Image: Statue of St. Lucia as presented each year for the Saint Lucia Festival in Syracuse, Italy. Photo © Sebastiano Leggio/Fotolia

St. Lucia as We Celebrate Her Today

Today, Lucia is the patron saint of the blind, tied to the lore around the loss of her eyes during her martyrdom. She is often depicted by medieval artists carrying a dish containing her eyes and as the bringer of light in recognition of her work bringing food to the poor.

Families and communities celebrate St. Lucia's feast day on December 13 during Advent and winter in the Northern Hemisphere. The Lucia Festival is a popular, relatively modern tradition in Sweden and Swedish communities worldwide. The first public Lucia celebration was held in Stockholm in 1927. Lucia festivals provide a ray of light during the Winter Solstice, the darkest time of the year in Sweden, and traditionally marks the start of the Christmas season.

Image: Saint Lucy, painted in 1521 by Domenico

di Pace Beccafumi, held in the Pinacoteca

Nazionale (National Museum) in Siena, Italy.

Almost every town in Sweden chooses one girl to be Lucia and lead the town’s parade. The chosen girl wears a white robe with a red sash around her waist and a wreath of candles on her head which gives the effect of a halo. The Lucia girl is joined by a group of Lucia attendants and Star Boys, representing the three Wise Men, who together form a choir that sings Christmas carols and the traditional “Lucia Song.”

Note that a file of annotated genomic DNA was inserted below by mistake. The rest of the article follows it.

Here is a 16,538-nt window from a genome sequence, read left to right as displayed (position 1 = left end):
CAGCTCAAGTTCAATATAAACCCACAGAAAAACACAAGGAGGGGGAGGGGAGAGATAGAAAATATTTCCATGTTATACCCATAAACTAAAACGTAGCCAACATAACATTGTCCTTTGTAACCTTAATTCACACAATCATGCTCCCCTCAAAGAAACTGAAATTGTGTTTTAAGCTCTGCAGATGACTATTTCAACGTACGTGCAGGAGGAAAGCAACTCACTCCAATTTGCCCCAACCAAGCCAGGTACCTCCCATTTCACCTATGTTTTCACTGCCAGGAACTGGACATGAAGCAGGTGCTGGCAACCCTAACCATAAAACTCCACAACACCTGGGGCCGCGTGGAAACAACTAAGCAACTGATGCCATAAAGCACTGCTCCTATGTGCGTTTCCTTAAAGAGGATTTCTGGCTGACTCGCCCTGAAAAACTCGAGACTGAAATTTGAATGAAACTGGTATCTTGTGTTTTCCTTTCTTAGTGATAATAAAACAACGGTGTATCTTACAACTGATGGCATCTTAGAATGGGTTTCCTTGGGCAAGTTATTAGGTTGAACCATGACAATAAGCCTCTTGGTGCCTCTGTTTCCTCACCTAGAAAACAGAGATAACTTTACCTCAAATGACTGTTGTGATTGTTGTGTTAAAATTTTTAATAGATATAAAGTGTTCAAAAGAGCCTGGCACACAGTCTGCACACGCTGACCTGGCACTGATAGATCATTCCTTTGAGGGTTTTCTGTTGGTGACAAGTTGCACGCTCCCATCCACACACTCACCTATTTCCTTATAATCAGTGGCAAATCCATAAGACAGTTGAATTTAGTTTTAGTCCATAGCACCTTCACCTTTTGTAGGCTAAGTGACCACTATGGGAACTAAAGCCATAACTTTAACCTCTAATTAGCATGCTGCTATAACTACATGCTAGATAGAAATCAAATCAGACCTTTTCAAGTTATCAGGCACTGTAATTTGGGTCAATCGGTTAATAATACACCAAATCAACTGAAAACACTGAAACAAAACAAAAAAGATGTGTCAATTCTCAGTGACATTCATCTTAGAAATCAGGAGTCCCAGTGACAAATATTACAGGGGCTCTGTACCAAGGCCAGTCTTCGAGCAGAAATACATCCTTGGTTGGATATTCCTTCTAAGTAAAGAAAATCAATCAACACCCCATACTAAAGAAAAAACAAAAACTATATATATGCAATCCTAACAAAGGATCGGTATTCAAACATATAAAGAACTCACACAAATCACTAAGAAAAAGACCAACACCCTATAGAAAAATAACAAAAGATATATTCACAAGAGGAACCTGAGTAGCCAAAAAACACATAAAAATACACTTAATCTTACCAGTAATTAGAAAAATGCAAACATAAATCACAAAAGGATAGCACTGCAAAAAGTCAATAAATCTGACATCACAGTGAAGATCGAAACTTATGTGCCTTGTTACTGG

Image: A Swedish St. Lucia procession, 2006. Note St. Lucia with her wreath of candles, and the Star Boys in tall hats decorated with stars. Photo by Claudia Gründer.

“Night walks grand, yet silent, now hear it gently sing, In every room so hushed, whispering like wings. Look, at our threshold stands, white-clad with light in her hair, Sankta Lucia, Sankta Lucia! The Christmas season is in the air!”

Song adapted from a Neapolitan boat song by Teodoro Cottrau

The Puget Sound region is home to many Scandinavian and Italian people who came here to make a new life during times of hardship in their homeland. With them came their traditions that we share in this darkest time of year. For all, it is a time to celebrate the light that pierces the darkness; a time for sharing, thoughtfulness, kindness, and good deeds. And when the light returns, there will be dancing under the midnight sun.

Image: Traditional Scandinavian dancing demonstrations held at Skandia Gaard on Peacock Hill in Gig Harbor during Harbor Holidays, June 1972. Skandia Gaard started as a gift shop in the old Johnston-Thorstensen barn about 1958 and quickly became a hub for sharing Scandinavian traditions. Photo by Frank Owen Shaw, Harbor History Museum Collection.



“St. Lucy.” Encyclopedia Britannica,

“Biography of Saint Lucy, Bringer of Light” by Amanda Prahl,

“St. Lucy,” www.

“Celebrating an Italian saint in Sweden: The feast and legend of Santa Lucia” by Francesca, www.

Image of St. Lucia procession, Wikipedia Commons: